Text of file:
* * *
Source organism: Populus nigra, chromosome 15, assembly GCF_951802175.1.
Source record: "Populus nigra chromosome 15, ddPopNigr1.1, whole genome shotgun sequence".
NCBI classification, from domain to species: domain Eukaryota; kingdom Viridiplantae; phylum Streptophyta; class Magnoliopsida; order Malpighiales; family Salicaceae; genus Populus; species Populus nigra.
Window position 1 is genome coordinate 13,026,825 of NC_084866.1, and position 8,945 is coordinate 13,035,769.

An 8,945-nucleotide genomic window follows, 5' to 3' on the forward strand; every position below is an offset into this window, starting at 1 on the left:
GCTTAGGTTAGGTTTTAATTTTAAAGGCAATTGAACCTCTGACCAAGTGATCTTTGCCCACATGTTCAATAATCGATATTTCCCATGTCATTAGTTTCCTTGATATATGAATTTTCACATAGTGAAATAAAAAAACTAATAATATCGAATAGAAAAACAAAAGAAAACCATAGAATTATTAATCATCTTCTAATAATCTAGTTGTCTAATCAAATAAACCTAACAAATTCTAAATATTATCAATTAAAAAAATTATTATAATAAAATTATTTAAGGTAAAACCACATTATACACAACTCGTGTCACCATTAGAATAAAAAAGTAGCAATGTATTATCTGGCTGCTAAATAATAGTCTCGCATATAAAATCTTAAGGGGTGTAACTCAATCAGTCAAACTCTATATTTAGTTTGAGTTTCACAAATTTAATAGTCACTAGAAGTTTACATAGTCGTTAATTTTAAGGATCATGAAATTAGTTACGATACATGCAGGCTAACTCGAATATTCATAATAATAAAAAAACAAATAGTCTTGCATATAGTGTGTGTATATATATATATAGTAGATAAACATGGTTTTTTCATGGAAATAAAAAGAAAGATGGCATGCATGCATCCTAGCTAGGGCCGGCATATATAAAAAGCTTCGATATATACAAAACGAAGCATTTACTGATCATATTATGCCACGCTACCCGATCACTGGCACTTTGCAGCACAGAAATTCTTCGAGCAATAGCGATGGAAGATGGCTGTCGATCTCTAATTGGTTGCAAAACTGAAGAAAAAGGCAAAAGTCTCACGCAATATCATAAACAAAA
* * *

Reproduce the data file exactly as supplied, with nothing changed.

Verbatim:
Source organism: Populus nigra, chromosome 15, assembly GCF_951802175.1.
Source record: "Populus nigra chromosome 15, ddPopNigr1.1, whole genome shotgun sequence".
NCBI classification, from domain to species: domain Eukaryota; kingdom Viridiplantae; phylum Streptophyta; class Magnoliopsida; order Malpighiales; family Salicaceae; genus Populus; species Populus nigra.
Window position 1 is genome coordinate 13,026,825 of NC_084866.1, and position 8,945 is coordinate 13,035,769.

An 8,945-nucleotide genomic window follows, 5' to 3' on the forward strand; every position below is an offset into this window, starting at 1 on the left:
GCTTAGGTTAGGTTTTAATTTTAAAGGCAATTGAACCTCTGACCAAGTGATCTTTGCCCACATGTTCAATAATCGATATTTCCCATGTCATTAGTTTCCTTGATATATGAATTTTCACATAGTGAAATAAAAAAACTAATAATATCGAATAGAAAAACAAAAGAAAACCATAGAATTATTAATCATCTTCTAATAATCTAGTTGTCTAATCAAATAAACCTAACAAATTCTAAATATTATCAATTAAAAAAATTATTATAATAAAATTATTTAAGGTAAAACCACATTATACACAACTCGTGTCACCATTAGAATAAAAAAGTAGCAATGTATTATCTGGCTGCTAAATAATAGTCTCGCATATAAAATCTTAAGGGGTGTAACTCAATCAGTCAAACTCTATATTTAGTTTGAGTTTCACAAATTTAATAGTCACTAGAAGTTTACATAGTCGTTAATTTTAAGGATCATGAAATTAGTTACGATACATGCAGGCTAACTCGAATATTCATAATAATAAAAAAACAAATAGTCTTGCATATAGTGTGTGTATATATATATATAGTAGATAAACATGGTTTTTTCATGGAAATAAAAAGAAAGATGGCATGCATGCATCCTAGCTAGGGCCGGCATATATAAAAAGCTTCGATATATACAAAACGAAGCATTTACTGATCATATTATGCCACGCTACCCGATCACTGGCACTTTGCAGCACAGAAATTCTTCGAGCAATAGCGATGGAAGATGGCTGTCGATCTCTAATTGGTTGCAAAACTGAAGAAAAAGGCAAAAGTCTCACGCAATATCATAAACAAAA